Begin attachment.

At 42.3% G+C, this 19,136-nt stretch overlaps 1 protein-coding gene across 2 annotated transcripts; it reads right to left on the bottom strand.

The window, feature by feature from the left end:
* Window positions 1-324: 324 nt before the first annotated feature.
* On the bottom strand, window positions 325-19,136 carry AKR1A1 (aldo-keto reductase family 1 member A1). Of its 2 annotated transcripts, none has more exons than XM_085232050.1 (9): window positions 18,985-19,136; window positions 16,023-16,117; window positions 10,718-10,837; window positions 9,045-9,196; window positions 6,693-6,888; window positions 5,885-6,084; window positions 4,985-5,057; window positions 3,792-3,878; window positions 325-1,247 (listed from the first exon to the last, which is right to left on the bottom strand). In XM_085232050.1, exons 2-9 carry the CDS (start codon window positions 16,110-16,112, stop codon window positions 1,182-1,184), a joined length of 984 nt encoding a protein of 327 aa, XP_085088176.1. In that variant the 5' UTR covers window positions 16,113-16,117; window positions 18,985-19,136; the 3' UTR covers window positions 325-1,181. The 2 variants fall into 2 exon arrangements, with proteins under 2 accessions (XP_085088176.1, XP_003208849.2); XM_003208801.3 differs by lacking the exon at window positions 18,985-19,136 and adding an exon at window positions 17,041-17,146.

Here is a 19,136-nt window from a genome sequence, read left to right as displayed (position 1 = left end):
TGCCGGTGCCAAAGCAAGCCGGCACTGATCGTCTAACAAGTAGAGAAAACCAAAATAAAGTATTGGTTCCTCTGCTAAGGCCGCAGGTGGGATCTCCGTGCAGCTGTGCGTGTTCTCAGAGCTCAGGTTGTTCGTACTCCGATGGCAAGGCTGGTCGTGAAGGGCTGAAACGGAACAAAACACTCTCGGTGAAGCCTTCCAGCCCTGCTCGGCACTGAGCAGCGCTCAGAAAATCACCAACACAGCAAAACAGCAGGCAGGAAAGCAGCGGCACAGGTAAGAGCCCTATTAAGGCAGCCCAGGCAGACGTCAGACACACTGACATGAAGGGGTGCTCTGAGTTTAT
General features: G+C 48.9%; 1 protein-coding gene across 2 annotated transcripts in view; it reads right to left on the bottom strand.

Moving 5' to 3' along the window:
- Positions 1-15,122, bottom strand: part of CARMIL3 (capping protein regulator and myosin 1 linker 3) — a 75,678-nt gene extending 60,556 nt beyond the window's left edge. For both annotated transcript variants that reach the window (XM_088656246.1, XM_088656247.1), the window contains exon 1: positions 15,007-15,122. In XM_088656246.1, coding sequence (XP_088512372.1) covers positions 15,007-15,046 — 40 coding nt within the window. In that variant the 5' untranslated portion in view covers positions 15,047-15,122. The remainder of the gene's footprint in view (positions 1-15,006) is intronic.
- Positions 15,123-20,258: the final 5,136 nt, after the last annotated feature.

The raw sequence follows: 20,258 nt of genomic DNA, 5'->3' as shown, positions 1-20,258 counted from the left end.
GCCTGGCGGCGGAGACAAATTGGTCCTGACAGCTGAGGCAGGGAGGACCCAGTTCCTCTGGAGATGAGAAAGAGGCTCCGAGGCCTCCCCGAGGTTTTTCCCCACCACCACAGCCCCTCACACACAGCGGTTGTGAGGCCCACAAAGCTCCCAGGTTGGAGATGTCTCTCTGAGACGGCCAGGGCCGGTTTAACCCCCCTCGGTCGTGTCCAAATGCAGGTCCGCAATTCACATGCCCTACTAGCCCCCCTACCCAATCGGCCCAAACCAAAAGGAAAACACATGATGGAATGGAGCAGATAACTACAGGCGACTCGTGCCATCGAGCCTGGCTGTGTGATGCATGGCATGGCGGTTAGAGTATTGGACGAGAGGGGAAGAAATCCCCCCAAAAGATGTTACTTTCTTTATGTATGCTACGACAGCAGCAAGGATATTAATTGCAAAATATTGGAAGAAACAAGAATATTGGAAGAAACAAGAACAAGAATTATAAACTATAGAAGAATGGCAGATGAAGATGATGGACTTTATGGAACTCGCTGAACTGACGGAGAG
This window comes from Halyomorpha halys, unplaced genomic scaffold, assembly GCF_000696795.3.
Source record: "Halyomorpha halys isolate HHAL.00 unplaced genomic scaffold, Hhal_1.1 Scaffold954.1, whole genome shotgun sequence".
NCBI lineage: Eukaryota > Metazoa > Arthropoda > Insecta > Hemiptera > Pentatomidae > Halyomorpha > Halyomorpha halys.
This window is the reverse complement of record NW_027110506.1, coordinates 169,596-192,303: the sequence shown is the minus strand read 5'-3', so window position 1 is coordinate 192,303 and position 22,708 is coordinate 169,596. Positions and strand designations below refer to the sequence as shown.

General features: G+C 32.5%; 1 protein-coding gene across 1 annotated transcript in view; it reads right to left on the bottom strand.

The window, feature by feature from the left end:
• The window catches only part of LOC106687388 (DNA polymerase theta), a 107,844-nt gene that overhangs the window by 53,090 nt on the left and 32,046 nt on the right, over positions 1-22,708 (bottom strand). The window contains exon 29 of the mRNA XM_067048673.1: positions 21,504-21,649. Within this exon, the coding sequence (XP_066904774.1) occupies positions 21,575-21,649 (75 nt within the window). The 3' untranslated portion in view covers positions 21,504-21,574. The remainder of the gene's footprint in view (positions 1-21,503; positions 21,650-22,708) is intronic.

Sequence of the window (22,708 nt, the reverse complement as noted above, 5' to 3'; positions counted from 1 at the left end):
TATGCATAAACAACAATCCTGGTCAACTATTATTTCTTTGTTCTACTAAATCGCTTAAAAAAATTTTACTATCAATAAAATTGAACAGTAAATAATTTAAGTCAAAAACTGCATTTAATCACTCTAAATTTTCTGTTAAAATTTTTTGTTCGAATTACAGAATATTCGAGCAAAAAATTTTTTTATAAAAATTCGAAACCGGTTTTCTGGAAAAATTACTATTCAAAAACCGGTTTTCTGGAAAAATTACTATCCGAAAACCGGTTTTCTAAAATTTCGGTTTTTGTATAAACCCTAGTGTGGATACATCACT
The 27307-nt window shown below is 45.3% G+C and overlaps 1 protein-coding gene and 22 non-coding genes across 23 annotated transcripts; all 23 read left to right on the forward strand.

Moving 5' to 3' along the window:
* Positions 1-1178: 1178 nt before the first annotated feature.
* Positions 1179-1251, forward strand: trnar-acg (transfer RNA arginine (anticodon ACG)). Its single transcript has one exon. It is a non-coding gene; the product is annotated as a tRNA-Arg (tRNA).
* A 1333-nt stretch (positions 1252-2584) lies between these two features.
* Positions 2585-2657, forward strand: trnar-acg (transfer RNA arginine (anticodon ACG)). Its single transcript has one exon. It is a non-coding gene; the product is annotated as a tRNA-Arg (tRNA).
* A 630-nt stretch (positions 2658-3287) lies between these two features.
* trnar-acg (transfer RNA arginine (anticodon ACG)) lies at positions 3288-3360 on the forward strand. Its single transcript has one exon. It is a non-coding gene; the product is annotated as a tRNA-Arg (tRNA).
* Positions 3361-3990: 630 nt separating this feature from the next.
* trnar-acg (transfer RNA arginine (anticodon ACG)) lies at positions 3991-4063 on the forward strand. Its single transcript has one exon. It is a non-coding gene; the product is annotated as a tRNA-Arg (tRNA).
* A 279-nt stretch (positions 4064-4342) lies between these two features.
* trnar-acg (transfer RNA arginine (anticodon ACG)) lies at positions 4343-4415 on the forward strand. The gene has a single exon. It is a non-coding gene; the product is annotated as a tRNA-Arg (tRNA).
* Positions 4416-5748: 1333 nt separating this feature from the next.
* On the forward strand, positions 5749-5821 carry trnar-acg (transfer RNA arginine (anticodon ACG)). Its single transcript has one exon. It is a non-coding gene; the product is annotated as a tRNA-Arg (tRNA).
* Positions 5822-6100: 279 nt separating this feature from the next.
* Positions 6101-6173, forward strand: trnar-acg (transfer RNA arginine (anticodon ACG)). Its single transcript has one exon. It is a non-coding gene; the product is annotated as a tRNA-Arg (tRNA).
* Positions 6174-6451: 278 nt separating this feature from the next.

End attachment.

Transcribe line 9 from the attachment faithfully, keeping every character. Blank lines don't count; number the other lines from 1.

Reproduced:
- Positions 1-15,122, bottom strand: part of CARMIL3 (capping protein regulator and myosin 1 linker 3) — a 75,678-nt gene extending 60,556 nt beyond the window's left edge. For both annotated transcript variants that reach the window (XM_088656246.1, XM_088656247.1), the window contains exon 1: positions 15,007-15,122. In XM_088656246.1, coding sequence (XP_088512372.1) covers positions 15,007-15,046 — 40 coding nt within the window. In that variant the 5' untranslated portion in view covers positions 15,047-15,122. The remainder of the gene's footprint in view (positions 1-15,006) is intronic.